What should politicians do when they’ve lost their job? Should they enter the private sector and earn a living outside of politics? Is it unreasonable to expect them not to try and profit from the experience they gained whilst in office? What if they start leveraging their network of personal contacts?
Activists have long-complained about the so-called “revolving door” between business and politics. It’s not unusual for people from industry or the financial sector to join the Commission, or for Commissioners, MEPs, or EU officials to leave office and jump straight into lobbying positions. Obviously, there’s the potential for conflicts of interest if policymakers start making decisions based on the career options they might have after they leave politics. Is it enough to have a “cooling off” period, during which an individual cannot take up employment in a sector they once regulated? Or should the rules go even further?
The prime example, of course, would be Goldman Sachs hiring the former President of the European Commission, José Manuel Barroso. Upon taking up his new position, Barroso claimed he would not be lobbying on behalf of his new employer. However, it has recently come out that he may, in fact, have been doing exactly that.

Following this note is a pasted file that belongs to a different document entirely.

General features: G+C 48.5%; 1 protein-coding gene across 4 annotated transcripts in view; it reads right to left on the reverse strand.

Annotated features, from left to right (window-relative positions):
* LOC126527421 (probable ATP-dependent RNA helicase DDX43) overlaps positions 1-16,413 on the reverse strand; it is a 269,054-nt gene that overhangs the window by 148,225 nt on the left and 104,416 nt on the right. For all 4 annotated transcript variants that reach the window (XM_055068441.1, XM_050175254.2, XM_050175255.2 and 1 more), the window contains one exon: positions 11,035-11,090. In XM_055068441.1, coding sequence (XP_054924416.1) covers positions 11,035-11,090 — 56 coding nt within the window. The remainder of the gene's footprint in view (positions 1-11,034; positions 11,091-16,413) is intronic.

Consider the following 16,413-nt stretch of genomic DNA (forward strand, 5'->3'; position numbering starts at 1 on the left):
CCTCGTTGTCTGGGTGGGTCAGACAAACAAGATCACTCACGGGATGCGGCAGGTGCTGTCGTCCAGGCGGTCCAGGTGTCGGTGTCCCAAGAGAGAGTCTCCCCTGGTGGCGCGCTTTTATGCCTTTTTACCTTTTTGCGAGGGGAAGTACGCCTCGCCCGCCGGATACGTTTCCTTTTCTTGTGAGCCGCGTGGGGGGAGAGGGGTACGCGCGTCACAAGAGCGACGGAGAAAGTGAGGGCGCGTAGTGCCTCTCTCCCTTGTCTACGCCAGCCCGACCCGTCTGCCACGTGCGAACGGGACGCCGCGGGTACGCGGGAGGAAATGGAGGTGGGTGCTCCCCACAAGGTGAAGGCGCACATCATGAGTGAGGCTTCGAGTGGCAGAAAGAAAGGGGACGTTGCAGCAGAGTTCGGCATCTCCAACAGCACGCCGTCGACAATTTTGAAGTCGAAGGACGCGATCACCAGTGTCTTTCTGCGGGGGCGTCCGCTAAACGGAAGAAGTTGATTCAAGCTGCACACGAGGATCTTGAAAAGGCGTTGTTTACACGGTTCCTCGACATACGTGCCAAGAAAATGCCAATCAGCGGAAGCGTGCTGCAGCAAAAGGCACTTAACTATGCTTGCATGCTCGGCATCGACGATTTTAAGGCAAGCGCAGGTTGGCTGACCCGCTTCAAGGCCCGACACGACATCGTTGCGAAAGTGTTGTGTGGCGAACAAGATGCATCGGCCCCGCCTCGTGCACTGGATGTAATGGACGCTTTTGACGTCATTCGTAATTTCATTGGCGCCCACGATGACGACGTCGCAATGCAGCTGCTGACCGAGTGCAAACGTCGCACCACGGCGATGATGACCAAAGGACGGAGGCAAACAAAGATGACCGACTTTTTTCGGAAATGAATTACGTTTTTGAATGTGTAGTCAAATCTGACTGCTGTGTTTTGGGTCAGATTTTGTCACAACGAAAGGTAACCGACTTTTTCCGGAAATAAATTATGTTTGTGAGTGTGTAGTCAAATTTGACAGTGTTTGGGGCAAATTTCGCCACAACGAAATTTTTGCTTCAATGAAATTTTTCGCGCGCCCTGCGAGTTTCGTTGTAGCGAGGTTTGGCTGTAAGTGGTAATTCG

Today, we’re continuing our “Ask” series with the European Ombudsman, Emily O’Reilly. As European Ombudsman, she deals with issues of maladministration, transparency, whistle blowing, and improper lobbying. She’s tasked with investigating complaints from citizens about poor administration by EU institutions or other EU bodies.
What do our readers think about the ‘revolving door’ between business and politics? We had a comment sent in from Nelson, who thinks EU officials should be banned from working in sectors they once regulated. What would Emily O’Reilly say in response?
Next up, we had a comment from Carlos, arguing that it was “unethical” for former EU Commission President Jose Manuel Barroso to accept a job at Goldman Sachs (even though Barroso apparently followed all of the relevant ethics rules). Is he right?
Is it wrong for former EU officials to work in sectors they once regulated? And was it unethical for Barroso to accept a position with Goldman Sachs? Let us know your thoughts and comments in the form below and we’ll take them to policymakers and experts for their reactions!
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